Discussions of alternative fuel and propulsion technologies for transportation often overlook the infrastructure required to make these options practical and cost-effective. We estimate ethanol production facility locations and use a linear optimization model to consider the economic costs of distributing various ethanol fuel blends to all metropolitan areas in the United States. Fuel options include corn-based E5 (5% ethanol, 95% gasoline) to E16 from corn and switchgrass, as short-term substitutes for petroleum-based fuel. Our estimates of 1−2 cents per L of ethanol blend for downstream rail or truck transportation remain a relatively small fraction of total fuel cost. However, for even the relatively small blends of ethanol modeled, the transportation infrastructure demands would be comparably larger than the current demands of petroleum. Thus if ethanol is to be competitive in the long run, then in addition to process efficiency improvements, more efficient transportation infrastructure will need to be developed, such as pipelines. In addition to these results, national and regional policy challenges on how to pay for and optimize a new fuel and distribution infrastructure in the United States are discussed.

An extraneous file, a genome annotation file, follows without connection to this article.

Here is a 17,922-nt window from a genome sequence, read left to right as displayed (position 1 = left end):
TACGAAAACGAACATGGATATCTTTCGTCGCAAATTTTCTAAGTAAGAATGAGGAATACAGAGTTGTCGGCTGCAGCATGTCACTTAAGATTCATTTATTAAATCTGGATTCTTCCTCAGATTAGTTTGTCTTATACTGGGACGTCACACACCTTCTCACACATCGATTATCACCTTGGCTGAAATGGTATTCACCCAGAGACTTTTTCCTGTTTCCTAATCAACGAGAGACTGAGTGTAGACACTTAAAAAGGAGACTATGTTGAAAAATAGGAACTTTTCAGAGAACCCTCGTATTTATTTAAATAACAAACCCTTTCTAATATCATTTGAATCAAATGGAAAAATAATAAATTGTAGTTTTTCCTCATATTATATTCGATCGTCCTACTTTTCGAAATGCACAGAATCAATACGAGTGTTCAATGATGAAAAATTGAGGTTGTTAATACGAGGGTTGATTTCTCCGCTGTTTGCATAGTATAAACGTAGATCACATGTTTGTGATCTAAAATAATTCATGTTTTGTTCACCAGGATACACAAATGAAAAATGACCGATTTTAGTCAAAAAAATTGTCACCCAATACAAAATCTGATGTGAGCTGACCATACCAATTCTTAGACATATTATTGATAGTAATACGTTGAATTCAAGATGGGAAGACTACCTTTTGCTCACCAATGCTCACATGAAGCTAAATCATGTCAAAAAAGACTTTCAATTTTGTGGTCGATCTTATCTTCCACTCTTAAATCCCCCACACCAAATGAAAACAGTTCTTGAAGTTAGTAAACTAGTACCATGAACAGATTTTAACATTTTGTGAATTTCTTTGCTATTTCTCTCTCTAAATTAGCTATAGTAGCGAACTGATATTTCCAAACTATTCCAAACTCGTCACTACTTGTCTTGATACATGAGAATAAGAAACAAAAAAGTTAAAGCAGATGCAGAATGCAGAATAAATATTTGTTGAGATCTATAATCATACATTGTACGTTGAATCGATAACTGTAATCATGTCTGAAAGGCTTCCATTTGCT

W. Michael Griffin
Environmental Science & Technology